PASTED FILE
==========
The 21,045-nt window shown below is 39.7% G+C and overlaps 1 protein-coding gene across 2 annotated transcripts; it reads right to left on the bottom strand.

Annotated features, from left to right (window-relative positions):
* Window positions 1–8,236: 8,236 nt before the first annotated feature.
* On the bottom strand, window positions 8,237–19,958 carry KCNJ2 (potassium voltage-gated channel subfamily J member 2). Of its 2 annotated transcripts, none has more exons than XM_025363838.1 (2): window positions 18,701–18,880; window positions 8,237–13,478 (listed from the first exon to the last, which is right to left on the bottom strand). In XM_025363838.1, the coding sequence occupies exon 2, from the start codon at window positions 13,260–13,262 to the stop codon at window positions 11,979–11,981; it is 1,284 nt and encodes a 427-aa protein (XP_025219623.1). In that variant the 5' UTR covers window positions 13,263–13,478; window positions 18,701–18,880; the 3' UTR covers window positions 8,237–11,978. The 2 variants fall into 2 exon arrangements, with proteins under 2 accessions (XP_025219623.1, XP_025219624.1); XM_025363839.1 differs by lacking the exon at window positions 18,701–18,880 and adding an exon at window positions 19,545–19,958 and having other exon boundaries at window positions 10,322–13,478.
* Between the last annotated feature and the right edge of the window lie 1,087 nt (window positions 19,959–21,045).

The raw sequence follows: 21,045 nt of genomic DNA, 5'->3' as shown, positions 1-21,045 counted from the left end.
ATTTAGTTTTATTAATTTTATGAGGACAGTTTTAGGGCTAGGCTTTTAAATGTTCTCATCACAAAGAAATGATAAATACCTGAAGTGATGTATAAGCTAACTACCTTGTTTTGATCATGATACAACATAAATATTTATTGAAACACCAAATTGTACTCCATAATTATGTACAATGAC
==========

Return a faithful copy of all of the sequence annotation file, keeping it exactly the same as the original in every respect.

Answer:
The 21,045-nt window shown below is 39.7% G+C and overlaps 1 protein-coding gene across 2 annotated transcripts; it reads right to left on the bottom strand.

Annotated features, from left to right (window-relative positions):
* Window positions 1–8,236: 8,236 nt before the first annotated feature.
* On the bottom strand, window positions 8,237–19,958 carry KCNJ2 (potassium voltage-gated channel subfamily J member 2). Of its 2 annotated transcripts, none has more exons than XM_025363838.1 (2): window positions 18,701–18,880; window positions 8,237–13,478 (listed from the first exon to the last, which is right to left on the bottom strand). In XM_025363838.1, the coding sequence occupies exon 2, from the start codon at window positions 13,260–13,262 to the stop codon at window positions 11,979–11,981; it is 1,284 nt and encodes a 427-aa protein (XP_025219623.1). In that variant the 5' UTR covers window positions 13,263–13,478; window positions 18,701–18,880; the 3' UTR covers window positions 8,237–11,978. The 2 variants fall into 2 exon arrangements, with proteins under 2 accessions (XP_025219623.1, XP_025219624.1); XM_025363839.1 differs by lacking the exon at window positions 18,701–18,880 and adding an exon at window positions 19,545–19,958 and having other exon boundaries at window positions 10,322–13,478.
* Between the last annotated feature and the right edge of the window lie 1,087 nt (window positions 19,959–21,045).

The raw sequence follows: 21,045 nt of genomic DNA, 5'->3' as shown, positions 1-21,045 counted from the left end.
ATTTAGTTTTATTAATTTTATGAGGACAGTTTTAGGGCTAGGCTTTTAAATGTTCTCATCACAAAGAAATGATAAATACCTGAAGTGATGTATAAGCTAACTACCTTGTTTTGATCATGATACAACATAAATATTTATTGAAACACCAAATTGTACTCCATAATTATGTACAATGAC